Be careful, investors. The global investment environment is approaching “an inflection point.” So said T. Rowe Price investment pros at the company’s Investment and Economic Outlook event in New York recently.
Given that what goes up must come down, they suspect that the gains of the last five years—U.S. stock indices are 160% of their lows in 2009 and touching new nominal highs—won’t be matched over the next five.
“The U.S. bull market is aging,” said Bill Stromberg, T. Rowe Price’s head of equity. “International investments, especially in emerging markets, represent the best long-term value from here in fixed income and equity.”
The taper caper. Expect the U.S. Federal Reserve to reduce its bond purchases in the next three to six months, they said. The Fed will move slowly while unemployment is high, but the tapering could “lead to volatile conditions in global equity and fixed income markets.”
“The impact of political uncertainty in Washington should be less than it was this year, once we get past the January sequestration talks and the focus turns to elections,” said Alan Levenson, T. Rowe Price chief economist.
Europe and beyond. Europe’s economic recovery is still in its early stages, which could give European stocks more room to run than their U.S. counterparts. In Japan, ineffective corporate governance and dated labor and regulatory rules will hamper government reform efforts. In emerging markets, equity valuations appear to be below historical norms.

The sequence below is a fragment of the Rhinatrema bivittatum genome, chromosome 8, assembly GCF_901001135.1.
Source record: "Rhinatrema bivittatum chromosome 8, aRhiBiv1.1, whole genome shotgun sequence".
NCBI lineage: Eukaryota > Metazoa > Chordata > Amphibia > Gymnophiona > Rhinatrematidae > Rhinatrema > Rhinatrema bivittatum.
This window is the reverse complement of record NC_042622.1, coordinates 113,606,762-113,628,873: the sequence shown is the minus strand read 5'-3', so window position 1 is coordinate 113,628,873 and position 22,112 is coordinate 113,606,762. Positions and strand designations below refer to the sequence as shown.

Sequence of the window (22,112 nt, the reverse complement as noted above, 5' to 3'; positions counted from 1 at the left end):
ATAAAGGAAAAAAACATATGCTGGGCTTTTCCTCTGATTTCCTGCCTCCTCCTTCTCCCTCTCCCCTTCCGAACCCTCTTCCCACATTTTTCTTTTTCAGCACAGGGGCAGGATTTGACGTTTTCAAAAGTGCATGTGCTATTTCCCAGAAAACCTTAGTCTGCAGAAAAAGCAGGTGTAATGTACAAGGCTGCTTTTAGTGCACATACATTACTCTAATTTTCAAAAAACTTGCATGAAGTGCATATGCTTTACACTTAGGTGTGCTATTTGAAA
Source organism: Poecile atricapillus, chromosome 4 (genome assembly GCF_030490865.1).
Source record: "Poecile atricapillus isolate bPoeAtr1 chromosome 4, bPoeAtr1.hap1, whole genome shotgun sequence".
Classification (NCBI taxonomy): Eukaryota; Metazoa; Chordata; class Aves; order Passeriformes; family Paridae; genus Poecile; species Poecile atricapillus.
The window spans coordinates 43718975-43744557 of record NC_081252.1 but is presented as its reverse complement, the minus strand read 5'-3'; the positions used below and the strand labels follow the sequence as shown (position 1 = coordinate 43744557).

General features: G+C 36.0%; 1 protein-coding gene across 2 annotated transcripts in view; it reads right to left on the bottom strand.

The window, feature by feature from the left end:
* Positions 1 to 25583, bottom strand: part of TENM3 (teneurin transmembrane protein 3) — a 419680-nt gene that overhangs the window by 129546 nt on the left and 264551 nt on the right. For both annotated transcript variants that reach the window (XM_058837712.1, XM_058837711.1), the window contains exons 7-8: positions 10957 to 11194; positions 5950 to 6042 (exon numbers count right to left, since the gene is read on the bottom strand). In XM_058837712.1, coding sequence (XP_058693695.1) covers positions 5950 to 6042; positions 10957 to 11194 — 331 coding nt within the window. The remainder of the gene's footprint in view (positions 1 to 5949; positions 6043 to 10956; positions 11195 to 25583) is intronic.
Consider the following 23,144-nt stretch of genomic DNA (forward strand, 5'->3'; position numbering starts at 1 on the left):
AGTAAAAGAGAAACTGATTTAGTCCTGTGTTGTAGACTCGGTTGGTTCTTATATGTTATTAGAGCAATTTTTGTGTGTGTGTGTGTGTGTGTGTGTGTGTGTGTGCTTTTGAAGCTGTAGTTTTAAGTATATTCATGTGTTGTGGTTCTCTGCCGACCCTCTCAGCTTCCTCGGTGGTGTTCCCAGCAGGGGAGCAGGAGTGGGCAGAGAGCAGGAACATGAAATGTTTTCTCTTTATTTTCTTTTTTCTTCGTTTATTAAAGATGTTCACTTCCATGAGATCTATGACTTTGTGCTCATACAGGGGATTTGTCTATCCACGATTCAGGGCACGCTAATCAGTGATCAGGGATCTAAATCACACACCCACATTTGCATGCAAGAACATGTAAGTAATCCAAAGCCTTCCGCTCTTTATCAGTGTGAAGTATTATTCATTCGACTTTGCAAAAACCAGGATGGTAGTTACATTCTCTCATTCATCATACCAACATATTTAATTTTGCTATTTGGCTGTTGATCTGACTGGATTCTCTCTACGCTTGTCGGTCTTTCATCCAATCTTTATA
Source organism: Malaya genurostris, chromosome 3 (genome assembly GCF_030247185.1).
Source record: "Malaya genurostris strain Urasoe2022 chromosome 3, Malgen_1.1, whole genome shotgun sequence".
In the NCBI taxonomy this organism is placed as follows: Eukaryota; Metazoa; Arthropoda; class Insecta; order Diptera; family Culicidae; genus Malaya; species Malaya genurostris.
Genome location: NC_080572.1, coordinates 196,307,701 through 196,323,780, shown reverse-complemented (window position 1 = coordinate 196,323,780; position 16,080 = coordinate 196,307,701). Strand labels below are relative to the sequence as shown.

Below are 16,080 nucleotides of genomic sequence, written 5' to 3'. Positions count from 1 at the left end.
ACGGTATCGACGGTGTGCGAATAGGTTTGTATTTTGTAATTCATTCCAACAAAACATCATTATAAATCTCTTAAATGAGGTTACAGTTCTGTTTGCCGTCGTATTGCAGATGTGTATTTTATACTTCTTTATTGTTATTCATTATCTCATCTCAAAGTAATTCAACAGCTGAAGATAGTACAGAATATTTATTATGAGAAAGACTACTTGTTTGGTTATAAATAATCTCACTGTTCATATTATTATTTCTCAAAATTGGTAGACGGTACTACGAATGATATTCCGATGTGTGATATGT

“The macroeconomic environment has transformed from an end-of-the-world scenario and fears of a Eurozone break-up to a story of improving confidence, modest recovery, and improving company fundamentals,” said Dean Tenerelli, portfolio manager of T. Rowe Price European Stock Fund.
Munis on the mend. Global fixed income markets are vulnerable to interest rate increases, but emerging market debt has potential, they said. Credit fundamentals are rising for many states and municipalities, helping U.S. municipal bonds. Revenues are increasing, due to economic improvement and tax rate hikes, and budget gaps are shrinking.
T. Rowe Price favors revenue-backed municipal bonds, especially in areas such as public utilities, transportation authorities, and hospital systems, most of which operate as monopolies within their local markets.
“Despite headlines created by the situations in Detroit and Puerto Rico, municipal bonds still provide a high-quality, time-tested way to earn tax-free income,” said Hugh McGuirk, head of municipal bonds.
“Munis have evolved away from being a predominantly interest-rate sensitive market to a more credit-driven market, which places a premium on strong internal credit research. Underfunded pensions continue to represent a critical challenge for state and local governments.”
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